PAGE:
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Battle of Geel
Part of the Western Front of World War II
The British Army in North-west Europe 1944-45 BU868.jpg
Destroyed German Jagdpanther near Geel, 13 September 1944.
Date8 September 1944 – 23 September 1944
LocationGeel and surrounding area
Coordinates: 51°09′53″N 4°59′23″E / 51.164768°N 4.989791°E / 51.164768; 4.989791
Result Allied Victory
Belligerents
 United Kingdom  Nazi Germany
Units involved
50th (Northumbrian) Division
15th (Scottish) Division
Sherwood Rangers Yeomanry
II. Fallschirmjäger Regiment "Freiherr von der Heydte"
Panzerjäger Abteilung 559
Strength
Unknown (at least 2 divisions) Unknown (at least 3 regiments)
Casualties and losses
1700-2000 dead, wounded and captured 2000-2500 dead, wounded and captured
130 civilians killed

The Battle of Geel, also known as the Battle of the Gheel Bridgehead, was a major battle between British and German troops in Belgium during the Second World War. It occurred between 8–23 September 1944, in and around the Flemish city of Geel, and was one of the largest and bloodiest battles to occur during the liberation of Belgium.

Battle[edit | edit source]

The first phase of the fighting took place at the Albert Canal and in the centre of Geel itself from 8-12 from September. On the 12th, the Germans briefly recaptured the center of Geel. The German forces in the area - supported by elite Fallschirmjägers and Jagdpanther tank-destroyers - inflicted heavy losses on the British forces in the town. During the night of 13 September, the Germans pulled back behind the Maas-Scheldt Canal in the village of Ten Aard.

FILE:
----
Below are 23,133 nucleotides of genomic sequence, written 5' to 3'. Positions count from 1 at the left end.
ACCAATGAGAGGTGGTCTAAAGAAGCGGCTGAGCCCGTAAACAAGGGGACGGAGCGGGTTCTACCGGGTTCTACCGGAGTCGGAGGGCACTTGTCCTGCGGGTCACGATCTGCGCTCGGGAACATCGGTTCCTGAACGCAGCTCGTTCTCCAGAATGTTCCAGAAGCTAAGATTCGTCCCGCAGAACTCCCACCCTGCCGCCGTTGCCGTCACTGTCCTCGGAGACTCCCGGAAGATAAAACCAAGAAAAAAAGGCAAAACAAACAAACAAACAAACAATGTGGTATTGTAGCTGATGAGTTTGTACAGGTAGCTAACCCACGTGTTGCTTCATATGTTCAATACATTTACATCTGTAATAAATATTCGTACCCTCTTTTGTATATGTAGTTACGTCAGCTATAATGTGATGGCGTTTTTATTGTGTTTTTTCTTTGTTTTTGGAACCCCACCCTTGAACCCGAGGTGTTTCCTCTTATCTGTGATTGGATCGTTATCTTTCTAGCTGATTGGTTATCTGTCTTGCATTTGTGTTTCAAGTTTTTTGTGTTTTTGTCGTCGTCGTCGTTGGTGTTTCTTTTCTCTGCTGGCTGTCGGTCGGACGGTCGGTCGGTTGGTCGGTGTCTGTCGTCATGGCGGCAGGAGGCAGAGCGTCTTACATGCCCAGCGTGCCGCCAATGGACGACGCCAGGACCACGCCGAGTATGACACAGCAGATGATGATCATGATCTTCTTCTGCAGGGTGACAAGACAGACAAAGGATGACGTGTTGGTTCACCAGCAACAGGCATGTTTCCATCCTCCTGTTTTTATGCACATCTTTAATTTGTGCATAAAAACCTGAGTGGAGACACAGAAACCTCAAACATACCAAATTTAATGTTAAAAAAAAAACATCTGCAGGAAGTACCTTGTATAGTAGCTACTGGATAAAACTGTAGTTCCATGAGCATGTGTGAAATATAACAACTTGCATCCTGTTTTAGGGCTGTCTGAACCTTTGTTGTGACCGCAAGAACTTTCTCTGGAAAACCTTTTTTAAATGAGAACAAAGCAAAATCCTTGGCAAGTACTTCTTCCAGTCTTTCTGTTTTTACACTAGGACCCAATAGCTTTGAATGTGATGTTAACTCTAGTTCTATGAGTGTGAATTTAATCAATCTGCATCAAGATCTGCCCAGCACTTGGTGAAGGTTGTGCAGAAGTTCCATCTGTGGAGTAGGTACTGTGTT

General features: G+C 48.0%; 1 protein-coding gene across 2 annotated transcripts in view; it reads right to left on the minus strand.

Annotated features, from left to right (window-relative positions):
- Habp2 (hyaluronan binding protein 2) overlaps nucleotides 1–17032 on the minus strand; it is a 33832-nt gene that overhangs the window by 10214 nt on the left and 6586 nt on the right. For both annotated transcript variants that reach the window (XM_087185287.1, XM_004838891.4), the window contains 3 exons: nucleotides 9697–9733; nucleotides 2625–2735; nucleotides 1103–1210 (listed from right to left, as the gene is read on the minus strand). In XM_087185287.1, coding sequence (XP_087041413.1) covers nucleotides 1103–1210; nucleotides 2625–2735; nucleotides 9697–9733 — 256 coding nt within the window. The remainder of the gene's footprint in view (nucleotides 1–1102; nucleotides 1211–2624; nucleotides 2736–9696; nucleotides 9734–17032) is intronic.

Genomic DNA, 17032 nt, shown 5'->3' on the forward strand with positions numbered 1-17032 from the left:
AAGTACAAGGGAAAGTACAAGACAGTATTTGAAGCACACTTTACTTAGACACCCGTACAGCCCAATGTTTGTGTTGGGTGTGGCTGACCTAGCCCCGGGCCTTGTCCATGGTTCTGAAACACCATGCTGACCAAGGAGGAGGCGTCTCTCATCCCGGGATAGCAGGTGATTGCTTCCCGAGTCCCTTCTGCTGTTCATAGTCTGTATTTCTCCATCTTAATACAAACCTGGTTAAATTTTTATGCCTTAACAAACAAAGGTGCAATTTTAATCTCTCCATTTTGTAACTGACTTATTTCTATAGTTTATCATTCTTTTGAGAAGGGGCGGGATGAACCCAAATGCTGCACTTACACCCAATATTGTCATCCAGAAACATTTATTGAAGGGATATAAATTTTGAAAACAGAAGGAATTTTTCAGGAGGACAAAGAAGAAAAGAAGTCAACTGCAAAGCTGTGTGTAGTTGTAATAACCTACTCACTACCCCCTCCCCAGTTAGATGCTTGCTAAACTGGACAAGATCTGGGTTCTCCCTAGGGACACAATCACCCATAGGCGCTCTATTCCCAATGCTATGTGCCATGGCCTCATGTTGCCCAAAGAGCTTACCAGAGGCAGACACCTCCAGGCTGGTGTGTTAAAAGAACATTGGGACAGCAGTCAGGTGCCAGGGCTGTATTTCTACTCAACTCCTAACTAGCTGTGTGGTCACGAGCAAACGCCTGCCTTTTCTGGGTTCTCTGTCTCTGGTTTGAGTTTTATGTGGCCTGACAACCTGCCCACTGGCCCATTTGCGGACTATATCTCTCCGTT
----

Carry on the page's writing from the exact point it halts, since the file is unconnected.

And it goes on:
Bridgehead[edit | edit source]

On that same day, the 50th (Northumbrian) Division was replaced by the 15th (Scottish) Division. Their aim was to form a bridgehead in order to give the Royal Engineers the chance to create a pontoon bridge and to ferry heavy equipment. After 8 days of heavy fighting[1] took place until the final withdrawal on 23 September.

Aftermath[edit | edit source]

The exact casualties during the battle are unknown. At least 130 civilians were killed[citation needed], mostly due to allied and German artillery fire. The total number of deaths was probably between 1000-1100[citation needed], with the number of wounded significantly higher.

References[edit | edit source]

  1. "TRAGEDY AT THE GHEEL BRIDGEHEAD". Guns and Bugles: The Story of 6th Bn KSLI-181st Field Regiment RA. http://www.gunsandbugles.co.uk/tragedyatbridgehead.htm. Retrieved 1 May 2013. 

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